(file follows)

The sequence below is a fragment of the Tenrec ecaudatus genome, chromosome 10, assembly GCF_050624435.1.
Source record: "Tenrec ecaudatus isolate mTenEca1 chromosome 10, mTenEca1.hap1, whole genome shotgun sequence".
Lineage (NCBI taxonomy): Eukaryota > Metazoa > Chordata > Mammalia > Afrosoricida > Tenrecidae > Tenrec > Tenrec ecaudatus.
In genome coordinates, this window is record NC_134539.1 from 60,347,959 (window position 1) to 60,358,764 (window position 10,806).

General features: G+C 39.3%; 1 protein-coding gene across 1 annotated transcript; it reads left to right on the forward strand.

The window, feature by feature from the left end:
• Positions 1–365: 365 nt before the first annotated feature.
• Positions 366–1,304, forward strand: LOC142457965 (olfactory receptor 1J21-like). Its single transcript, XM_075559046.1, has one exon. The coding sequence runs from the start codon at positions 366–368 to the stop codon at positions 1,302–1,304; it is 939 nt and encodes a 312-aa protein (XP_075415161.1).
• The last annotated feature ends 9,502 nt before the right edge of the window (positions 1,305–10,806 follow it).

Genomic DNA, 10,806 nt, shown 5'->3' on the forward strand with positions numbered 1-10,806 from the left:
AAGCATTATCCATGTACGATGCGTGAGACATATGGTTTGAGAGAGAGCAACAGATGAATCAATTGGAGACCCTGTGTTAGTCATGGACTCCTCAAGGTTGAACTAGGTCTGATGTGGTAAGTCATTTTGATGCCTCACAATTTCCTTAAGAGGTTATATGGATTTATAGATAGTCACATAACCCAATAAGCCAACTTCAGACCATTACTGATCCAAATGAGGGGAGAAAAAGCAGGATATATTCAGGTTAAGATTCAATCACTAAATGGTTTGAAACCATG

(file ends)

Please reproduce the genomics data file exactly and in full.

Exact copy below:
The sequence below is a fragment of the Tenrec ecaudatus genome, chromosome 10, assembly GCF_050624435.1.
Source record: "Tenrec ecaudatus isolate mTenEca1 chromosome 10, mTenEca1.hap1, whole genome shotgun sequence".
Lineage (NCBI taxonomy): Eukaryota > Metazoa > Chordata > Mammalia > Afrosoricida > Tenrecidae > Tenrec > Tenrec ecaudatus.
In genome coordinates, this window is record NC_134539.1 from 60,347,959 (window position 1) to 60,358,764 (window position 10,806).

General features: G+C 39.3%; 1 protein-coding gene across 1 annotated transcript; it reads left to right on the forward strand.

The window, feature by feature from the left end:
• Positions 1–365: 365 nt before the first annotated feature.
• Positions 366–1,304, forward strand: LOC142457965 (olfactory receptor 1J21-like). Its single transcript, XM_075559046.1, has one exon. The coding sequence runs from the start codon at positions 366–368 to the stop codon at positions 1,302–1,304; it is 939 nt and encodes a 312-aa protein (XP_075415161.1).
• The last annotated feature ends 9,502 nt before the right edge of the window (positions 1,305–10,806 follow it).

Genomic DNA, 10,806 nt, shown 5'->3' on the forward strand with positions numbered 1-10,806 from the left:
AAGCATTATCCATGTACGATGCGTGAGACATATGGTTTGAGAGAGAGCAACAGATGAATCAATTGGAGACCCTGTGTTAGTCATGGACTCCTCAAGGTTGAACTAGGTCTGATGTGGTAAGTCATTTTGATGCCTCACAATTTCCTTAAGAGGTTATATGGATTTATAGATAGTCACATAACCCAATAAGCCAACTTCAGACCATTACTGATCCAAATGAGGGGAGAAAAAGCAGGATATATTCAGGTTAAGATTCAATCACTAAATGGTTTGAAACCATG